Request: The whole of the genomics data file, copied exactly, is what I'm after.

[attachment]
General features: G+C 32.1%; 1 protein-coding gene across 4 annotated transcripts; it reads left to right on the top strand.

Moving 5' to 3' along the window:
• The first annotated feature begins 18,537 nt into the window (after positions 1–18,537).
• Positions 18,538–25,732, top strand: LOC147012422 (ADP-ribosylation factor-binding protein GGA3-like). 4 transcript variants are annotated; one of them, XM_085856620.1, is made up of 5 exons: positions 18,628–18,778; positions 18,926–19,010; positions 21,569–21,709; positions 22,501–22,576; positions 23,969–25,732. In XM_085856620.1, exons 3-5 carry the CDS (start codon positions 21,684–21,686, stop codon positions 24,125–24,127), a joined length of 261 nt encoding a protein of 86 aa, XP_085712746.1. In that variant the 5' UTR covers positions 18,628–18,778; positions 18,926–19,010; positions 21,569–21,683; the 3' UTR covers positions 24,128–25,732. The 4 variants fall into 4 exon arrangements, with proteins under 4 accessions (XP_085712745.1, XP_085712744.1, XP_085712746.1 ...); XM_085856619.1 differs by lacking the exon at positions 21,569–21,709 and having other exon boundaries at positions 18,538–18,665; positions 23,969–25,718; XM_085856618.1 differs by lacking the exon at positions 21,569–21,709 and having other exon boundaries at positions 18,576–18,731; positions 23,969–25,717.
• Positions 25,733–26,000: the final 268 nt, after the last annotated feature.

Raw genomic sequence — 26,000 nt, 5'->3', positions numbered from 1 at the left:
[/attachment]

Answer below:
General features: G+C 32.1%; 1 protein-coding gene across 4 annotated transcripts; it reads left to right on the top strand.

Moving 5' to 3' along the window:
• The first annotated feature begins 18,537 nt into the window (after positions 1–18,537).
• Positions 18,538–25,732, top strand: LOC147012422 (ADP-ribosylation factor-binding protein GGA3-like). 4 transcript variants are annotated; one of them, XM_085856620.1, is made up of 5 exons: positions 18,628–18,778; positions 18,926–19,010; positions 21,569–21,709; positions 22,501–22,576; positions 23,969–25,732. In XM_085856620.1, exons 3-5 carry the CDS (start codon positions 21,684–21,686, stop codon positions 24,125–24,127), a joined length of 261 nt encoding a protein of 86 aa, XP_085712746.1. In that variant the 5' UTR covers positions 18,628–18,778; positions 18,926–19,010; positions 21,569–21,683; the 3' UTR covers positions 24,128–25,732. The 4 variants fall into 4 exon arrangements, with proteins under 4 accessions (XP_085712745.1, XP_085712744.1, XP_085712746.1 ...); XM_085856619.1 differs by lacking the exon at positions 21,569–21,709 and having other exon boundaries at positions 18,538–18,665; positions 23,969–25,718; XM_085856618.1 differs by lacking the exon at positions 21,569–21,709 and having other exon boundaries at positions 18,576–18,731; positions 23,969–25,717.
• Positions 25,733–26,000: the final 268 nt, after the last annotated feature.

Raw genomic sequence — 26,000 nt, 5'->3', positions numbered from 1 at the left: